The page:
At the centre of the St Mel Festival is the cathedral. It is not only the focal point, but the raison d’etre of this particular gathering. The cathedral is going through a period of rebirth where the design team marry what was lost with what remains and what will be there for the future.
The pre fire cathedral was a remarkable structure. The freestanding seven-bay Roman Catholic cathedral with cruciform-plan was started in 1840. It featured a single-bay transepts (east and west) and four-storey clergy accommodation to the rear. Aside from the main body that would have been familiar to all mass goers, was the museum to the rear.
Features of the structure that would have been overlooked by the casual observer included the moulded cornice to the parapet, the three-stage ashlar limestone Italianate campanile (on octagonal plan) with copper clad dome and lantern that were added in 1863. These had Ionic aedicules with round-headed louvered openings with mask keystones and empty niches flanked by plain pilasters and surmounted by plain entablatures.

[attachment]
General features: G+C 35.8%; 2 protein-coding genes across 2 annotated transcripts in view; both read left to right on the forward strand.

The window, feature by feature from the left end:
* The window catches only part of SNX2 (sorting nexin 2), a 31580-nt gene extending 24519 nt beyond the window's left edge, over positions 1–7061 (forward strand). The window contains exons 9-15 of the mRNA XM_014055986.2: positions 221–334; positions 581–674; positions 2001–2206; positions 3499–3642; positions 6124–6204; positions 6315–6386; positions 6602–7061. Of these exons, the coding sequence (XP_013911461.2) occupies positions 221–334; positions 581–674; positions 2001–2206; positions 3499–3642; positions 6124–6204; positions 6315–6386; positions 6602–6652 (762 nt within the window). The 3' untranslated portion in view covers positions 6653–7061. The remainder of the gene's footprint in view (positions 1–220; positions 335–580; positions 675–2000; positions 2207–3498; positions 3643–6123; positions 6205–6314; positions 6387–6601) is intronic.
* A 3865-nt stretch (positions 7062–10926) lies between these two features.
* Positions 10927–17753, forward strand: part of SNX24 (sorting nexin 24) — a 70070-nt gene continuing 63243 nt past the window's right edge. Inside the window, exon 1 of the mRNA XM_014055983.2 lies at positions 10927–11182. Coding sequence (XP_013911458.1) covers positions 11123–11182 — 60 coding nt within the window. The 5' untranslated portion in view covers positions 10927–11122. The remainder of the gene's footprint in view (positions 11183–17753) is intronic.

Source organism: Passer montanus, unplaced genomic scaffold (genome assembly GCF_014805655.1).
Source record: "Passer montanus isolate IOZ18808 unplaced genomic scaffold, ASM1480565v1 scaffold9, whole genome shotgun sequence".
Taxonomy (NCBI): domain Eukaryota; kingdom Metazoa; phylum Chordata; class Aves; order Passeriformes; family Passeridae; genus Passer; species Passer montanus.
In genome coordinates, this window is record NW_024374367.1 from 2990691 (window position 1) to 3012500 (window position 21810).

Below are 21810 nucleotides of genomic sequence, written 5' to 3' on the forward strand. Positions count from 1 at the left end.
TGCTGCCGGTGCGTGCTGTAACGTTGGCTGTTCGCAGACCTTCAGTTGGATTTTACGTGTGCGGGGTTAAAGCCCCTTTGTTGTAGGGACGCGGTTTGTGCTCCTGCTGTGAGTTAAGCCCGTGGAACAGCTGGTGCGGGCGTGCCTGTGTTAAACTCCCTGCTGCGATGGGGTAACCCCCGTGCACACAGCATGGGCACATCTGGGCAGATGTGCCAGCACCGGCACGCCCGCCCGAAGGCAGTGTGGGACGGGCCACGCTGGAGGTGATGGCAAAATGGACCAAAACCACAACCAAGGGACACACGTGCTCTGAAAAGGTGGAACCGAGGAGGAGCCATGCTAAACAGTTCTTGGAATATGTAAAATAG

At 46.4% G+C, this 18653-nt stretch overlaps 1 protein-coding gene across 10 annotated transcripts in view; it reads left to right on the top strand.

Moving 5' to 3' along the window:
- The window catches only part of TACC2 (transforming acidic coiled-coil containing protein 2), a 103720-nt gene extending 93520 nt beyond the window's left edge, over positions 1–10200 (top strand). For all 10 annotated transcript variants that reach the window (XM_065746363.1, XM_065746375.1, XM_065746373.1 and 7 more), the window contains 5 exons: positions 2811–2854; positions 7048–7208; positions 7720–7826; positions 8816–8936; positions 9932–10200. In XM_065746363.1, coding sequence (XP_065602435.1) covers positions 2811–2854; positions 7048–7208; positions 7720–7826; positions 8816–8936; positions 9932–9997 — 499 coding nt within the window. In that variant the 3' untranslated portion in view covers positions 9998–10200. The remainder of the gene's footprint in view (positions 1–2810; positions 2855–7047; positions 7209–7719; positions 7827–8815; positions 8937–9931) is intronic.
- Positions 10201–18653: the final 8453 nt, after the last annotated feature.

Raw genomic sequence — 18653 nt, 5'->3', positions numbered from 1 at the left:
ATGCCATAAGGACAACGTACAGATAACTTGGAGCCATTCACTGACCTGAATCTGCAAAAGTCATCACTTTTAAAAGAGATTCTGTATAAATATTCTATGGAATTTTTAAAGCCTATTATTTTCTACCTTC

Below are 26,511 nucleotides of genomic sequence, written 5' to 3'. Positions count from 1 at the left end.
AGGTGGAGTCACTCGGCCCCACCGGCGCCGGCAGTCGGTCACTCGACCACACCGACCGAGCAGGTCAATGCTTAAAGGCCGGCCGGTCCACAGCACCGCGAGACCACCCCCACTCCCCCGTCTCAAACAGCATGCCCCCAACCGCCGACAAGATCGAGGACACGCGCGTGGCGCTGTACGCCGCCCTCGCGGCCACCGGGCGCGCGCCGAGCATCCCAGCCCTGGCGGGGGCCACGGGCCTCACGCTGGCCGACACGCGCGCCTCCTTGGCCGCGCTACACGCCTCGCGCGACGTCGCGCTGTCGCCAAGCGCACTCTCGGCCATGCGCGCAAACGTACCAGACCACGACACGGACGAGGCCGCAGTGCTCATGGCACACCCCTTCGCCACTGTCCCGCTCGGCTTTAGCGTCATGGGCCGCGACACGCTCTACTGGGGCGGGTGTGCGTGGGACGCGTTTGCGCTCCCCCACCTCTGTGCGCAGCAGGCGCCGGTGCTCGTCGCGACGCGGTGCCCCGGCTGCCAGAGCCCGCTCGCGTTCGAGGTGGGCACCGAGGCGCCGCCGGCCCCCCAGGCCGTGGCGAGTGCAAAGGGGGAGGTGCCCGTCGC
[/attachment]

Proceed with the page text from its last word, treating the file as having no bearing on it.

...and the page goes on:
The architecturally aware would have noted the hexastyle Ionic portico on raised stepped base with pediment over. This was added to the entrance front (south) between 1889 and 1893. It featured the iconic sculpture depicting St Patrick consecrating St. Mel. This work also included that ashlar coursed limestone walls that were added to the main body of cathedral with plain frieze and Doric pilasters.